Journal of Psycholinguistic Research

, Volume 31, Issue 1, pp 65–81 | Cite as

Comprehending Noun Phrase Arguments and Adjuncts

  • Shelia M. Kennison


Two experiments investigated how readers comprehend noun phrase (NP) arguments and adjuncts. Previous research suggested that argument phrases are processed more quickly than adjunct phrases (Clifton, Speer, & Abney, 1991; Kennison, 1999; Schütze & Gibson, 1999; Speer & Clifton, 1998). The present experiments investigated whether the type of verb in the sentence context could influence how NP arguments and adjuncts were processed. Reading time was measured on sentences containing NP arguments and adjuncts preceded either by verbs occurring most frequently with NP arguments (biased transitive verbs) or by verbs occurring most frequently without NP arguments (biased intransitive verbs) (e.g., “Meredith read/performed every play/week.”). In Experiment 1, reading time was measured using a self-paced phrase-by-phrase moving window. In Experiment 2, reading time was measured using eye tracking. The results of both experiments indicated that, following biased transitive verbs, NP arguments were processed more quickly than NP adjuncts. When NPs followed biased intransitive verbs, there was no significant difference between the processing time of NP arguments and adjuncts.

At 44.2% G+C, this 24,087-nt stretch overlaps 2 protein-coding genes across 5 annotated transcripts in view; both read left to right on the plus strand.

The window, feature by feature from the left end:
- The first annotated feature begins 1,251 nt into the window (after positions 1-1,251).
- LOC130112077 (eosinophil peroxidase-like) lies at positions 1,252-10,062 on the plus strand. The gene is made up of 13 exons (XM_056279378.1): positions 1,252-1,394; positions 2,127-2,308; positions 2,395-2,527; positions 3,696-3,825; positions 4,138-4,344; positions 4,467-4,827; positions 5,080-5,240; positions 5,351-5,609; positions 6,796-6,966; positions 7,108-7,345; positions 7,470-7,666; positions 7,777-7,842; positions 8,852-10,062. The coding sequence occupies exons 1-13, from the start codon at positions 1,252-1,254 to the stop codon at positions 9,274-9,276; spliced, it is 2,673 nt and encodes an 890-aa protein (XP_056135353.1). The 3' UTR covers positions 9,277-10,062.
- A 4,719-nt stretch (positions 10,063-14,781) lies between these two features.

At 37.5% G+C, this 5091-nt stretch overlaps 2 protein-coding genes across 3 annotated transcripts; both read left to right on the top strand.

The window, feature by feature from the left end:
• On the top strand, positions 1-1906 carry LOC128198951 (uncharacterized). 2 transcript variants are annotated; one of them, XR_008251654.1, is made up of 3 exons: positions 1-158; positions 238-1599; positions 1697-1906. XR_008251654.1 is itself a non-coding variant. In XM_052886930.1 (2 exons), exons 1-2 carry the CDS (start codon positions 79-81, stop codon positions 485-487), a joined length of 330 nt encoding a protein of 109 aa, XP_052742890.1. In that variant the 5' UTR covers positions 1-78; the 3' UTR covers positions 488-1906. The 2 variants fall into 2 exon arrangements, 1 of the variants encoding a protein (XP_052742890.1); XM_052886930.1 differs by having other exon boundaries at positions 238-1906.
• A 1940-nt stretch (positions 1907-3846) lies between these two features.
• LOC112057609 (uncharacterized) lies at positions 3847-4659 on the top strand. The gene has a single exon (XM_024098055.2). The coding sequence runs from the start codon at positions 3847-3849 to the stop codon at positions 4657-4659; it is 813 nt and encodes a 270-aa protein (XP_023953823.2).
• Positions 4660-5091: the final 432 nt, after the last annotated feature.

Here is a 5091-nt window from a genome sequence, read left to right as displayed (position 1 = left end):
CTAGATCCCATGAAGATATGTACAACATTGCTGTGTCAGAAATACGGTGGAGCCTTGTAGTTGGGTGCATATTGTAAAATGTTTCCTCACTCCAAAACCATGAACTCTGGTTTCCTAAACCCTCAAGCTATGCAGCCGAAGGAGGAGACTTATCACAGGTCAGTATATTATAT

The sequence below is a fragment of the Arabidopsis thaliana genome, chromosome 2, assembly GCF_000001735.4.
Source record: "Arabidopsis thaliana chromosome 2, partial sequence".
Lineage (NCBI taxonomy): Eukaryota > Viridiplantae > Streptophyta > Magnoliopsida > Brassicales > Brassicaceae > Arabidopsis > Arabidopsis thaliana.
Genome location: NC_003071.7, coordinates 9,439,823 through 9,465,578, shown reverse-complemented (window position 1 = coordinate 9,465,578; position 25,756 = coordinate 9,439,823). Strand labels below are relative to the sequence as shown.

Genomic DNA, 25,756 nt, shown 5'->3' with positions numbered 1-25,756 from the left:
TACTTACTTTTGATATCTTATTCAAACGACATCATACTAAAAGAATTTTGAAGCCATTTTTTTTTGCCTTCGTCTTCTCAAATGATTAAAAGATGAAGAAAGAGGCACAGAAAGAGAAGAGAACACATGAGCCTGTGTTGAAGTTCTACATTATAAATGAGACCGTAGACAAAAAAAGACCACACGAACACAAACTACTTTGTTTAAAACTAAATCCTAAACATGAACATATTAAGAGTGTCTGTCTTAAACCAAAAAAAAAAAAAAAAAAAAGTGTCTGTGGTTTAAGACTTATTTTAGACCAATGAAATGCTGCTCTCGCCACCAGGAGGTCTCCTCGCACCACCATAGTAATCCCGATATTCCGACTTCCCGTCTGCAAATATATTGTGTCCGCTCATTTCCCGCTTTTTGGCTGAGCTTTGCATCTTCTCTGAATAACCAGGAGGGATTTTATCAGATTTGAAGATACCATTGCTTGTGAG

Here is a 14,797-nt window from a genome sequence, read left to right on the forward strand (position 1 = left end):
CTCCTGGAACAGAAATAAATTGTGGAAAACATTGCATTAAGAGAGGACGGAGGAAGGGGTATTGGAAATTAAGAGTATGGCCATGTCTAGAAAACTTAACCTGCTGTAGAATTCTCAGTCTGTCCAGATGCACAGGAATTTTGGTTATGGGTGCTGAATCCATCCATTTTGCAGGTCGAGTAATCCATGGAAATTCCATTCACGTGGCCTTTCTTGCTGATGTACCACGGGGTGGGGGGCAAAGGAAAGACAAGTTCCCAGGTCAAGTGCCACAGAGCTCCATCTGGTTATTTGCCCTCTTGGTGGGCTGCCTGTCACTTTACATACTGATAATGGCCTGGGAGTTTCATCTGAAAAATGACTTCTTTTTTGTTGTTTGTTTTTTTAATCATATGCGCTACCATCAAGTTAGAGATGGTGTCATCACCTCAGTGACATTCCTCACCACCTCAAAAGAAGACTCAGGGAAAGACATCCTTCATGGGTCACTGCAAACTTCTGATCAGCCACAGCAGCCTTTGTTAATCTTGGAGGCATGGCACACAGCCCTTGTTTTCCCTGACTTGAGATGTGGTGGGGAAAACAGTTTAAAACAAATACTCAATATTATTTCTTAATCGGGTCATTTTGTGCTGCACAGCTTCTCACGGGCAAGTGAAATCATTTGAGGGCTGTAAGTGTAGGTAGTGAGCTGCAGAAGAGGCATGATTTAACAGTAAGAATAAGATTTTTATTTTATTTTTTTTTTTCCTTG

NP arguments adjuncts sentence processing 


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Copyright information

© Plenum Publishing Corporation 2002

Authors and Affiliations

  • Shelia M. Kennison
    • 1
  1. 1.University of MassachusettsAmherst

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